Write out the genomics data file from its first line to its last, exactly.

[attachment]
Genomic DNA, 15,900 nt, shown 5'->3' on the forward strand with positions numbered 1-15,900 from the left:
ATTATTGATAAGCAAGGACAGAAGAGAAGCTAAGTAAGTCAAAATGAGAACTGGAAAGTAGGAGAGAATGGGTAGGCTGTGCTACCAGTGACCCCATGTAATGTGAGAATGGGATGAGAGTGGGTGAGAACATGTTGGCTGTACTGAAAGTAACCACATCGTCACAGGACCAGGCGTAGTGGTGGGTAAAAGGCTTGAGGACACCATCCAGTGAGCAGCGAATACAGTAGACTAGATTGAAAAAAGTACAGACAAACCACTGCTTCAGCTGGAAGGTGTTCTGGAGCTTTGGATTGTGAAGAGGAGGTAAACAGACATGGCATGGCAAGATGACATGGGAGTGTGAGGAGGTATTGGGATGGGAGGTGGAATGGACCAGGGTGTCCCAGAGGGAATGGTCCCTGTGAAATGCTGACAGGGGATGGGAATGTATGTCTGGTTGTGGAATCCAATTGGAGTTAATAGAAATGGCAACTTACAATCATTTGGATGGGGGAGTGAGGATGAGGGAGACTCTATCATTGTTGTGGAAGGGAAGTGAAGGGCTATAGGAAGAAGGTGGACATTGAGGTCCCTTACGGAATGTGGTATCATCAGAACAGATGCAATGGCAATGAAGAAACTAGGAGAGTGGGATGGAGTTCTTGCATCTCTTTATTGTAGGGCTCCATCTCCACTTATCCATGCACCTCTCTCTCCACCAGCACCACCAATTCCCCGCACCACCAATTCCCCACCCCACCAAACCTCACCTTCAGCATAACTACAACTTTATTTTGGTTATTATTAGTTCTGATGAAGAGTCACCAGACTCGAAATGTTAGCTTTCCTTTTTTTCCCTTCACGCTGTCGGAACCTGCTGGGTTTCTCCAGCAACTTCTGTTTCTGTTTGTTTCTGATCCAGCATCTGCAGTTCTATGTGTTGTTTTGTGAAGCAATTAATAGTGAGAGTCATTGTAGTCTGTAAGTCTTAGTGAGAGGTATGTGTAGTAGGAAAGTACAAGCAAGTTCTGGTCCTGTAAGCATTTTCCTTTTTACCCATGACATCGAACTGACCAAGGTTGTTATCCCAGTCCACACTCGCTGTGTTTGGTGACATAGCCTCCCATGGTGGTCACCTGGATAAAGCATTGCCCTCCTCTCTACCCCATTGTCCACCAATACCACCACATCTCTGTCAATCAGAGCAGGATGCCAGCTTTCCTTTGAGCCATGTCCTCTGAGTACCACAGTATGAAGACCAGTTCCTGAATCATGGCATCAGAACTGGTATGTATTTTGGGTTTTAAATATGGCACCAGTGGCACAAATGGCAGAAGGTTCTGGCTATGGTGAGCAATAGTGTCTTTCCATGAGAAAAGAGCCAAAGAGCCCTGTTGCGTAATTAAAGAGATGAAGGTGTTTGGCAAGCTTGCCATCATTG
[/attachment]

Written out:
Genomic DNA, 15,900 nt, shown 5'->3' on the forward strand with positions numbered 1-15,900 from the left:
ATTATTGATAAGCAAGGACAGAAGAGAAGCTAAGTAAGTCAAAATGAGAACTGGAAAGTAGGAGAGAATGGGTAGGCTGTGCTACCAGTGACCCCATGTAATGTGAGAATGGGATGAGAGTGGGTGAGAACATGTTGGCTGTACTGAAAGTAACCACATCGTCACAGGACCAGGCGTAGTGGTGGGTAAAAGGCTTGAGGACACCATCCAGTGAGCAGCGAATACAGTAGACTAGATTGAAAAAAGTACAGACAAACCACTGCTTCAGCTGGAAGGTGTTCTGGAGCTTTGGATTGTGAAGAGGAGGTAAACAGACATGGCATGGCAAGATGACATGGGAGTGTGAGGAGGTATTGGGATGGGAGGTGGAATGGACCAGGGTGTCCCAGAGGGAATGGTCCCTGTGAAATGCTGACAGGGGATGGGAATGTATGTCTGGTTGTGGAATCCAATTGGAGTTAATAGAAATGGCAACTTACAATCATTTGGATGGGGGAGTGAGGATGAGGGAGACTCTATCATTGTTGTGGAAGGGAAGTGAAGGGCTATAGGAAGAAGGTGGACATTGAGGTCCCTTACGGAATGTGGTATCATCAGAACAGATGCAATGGCAATGAAGAAACTAGGAGAGTGGGATGGAGTTCTTGCATCTCTTTATTGTAGGGCTCCATCTCCACTTATCCATGCACCTCTCTCTCCACCAGCACCACCAATTCCCCGCACCACCAATTCCCCACCCCACCAAACCTCACCTTCAGCATAACTACAACTTTATTTTGGTTATTATTAGTTCTGATGAAGAGTCACCAGACTCGAAATGTTAGCTTTCCTTTTTTTCCCTTCACGCTGTCGGAACCTGCTGGGTTTCTCCAGCAACTTCTGTTTCTGTTTGTTTCTGATCCAGCATCTGCAGTTCTATGTGTTGTTTTGTGAAGCAATTAATAGTGAGAGTCATTGTAGTCTGTAAGTCTTAGTGAGAGGTATGTGTAGTAGGAAAGTACAAGCAAGTTCTGGTCCTGTAAGCATTTTCCTTTTTACCCATGACATCGAACTGACCAAGGTTGTTATCCCAGTCCACACTCGCTGTGTTTGGTGACATAGCCTCCCATGGTGGTCACCTGGATAAAGCATTGCCCTCCTCTCTACCCCATTGTCCACCAATACCACCACATCTCTGTCAATCAGAGCAGGATGCCAGCTTTCCTTTGAGCCATGTCCTCTGAGTACCACAGTATGAAGACCAGTTCCTGAATCATGGCATCAGAACTGGTATGTATTTTGGGTTTTAAATATGGCACCAGTGGCACAAATGGCAGAAGGTTCTGGCTATGGTGAGCAATAGTGTCTTTCCATGAGAAAAGAGCCAAAGAGCCCTGTTGCGTAATTAAAGAGATGAAGGTGTTTGGCAAGCTTGCCATCATTG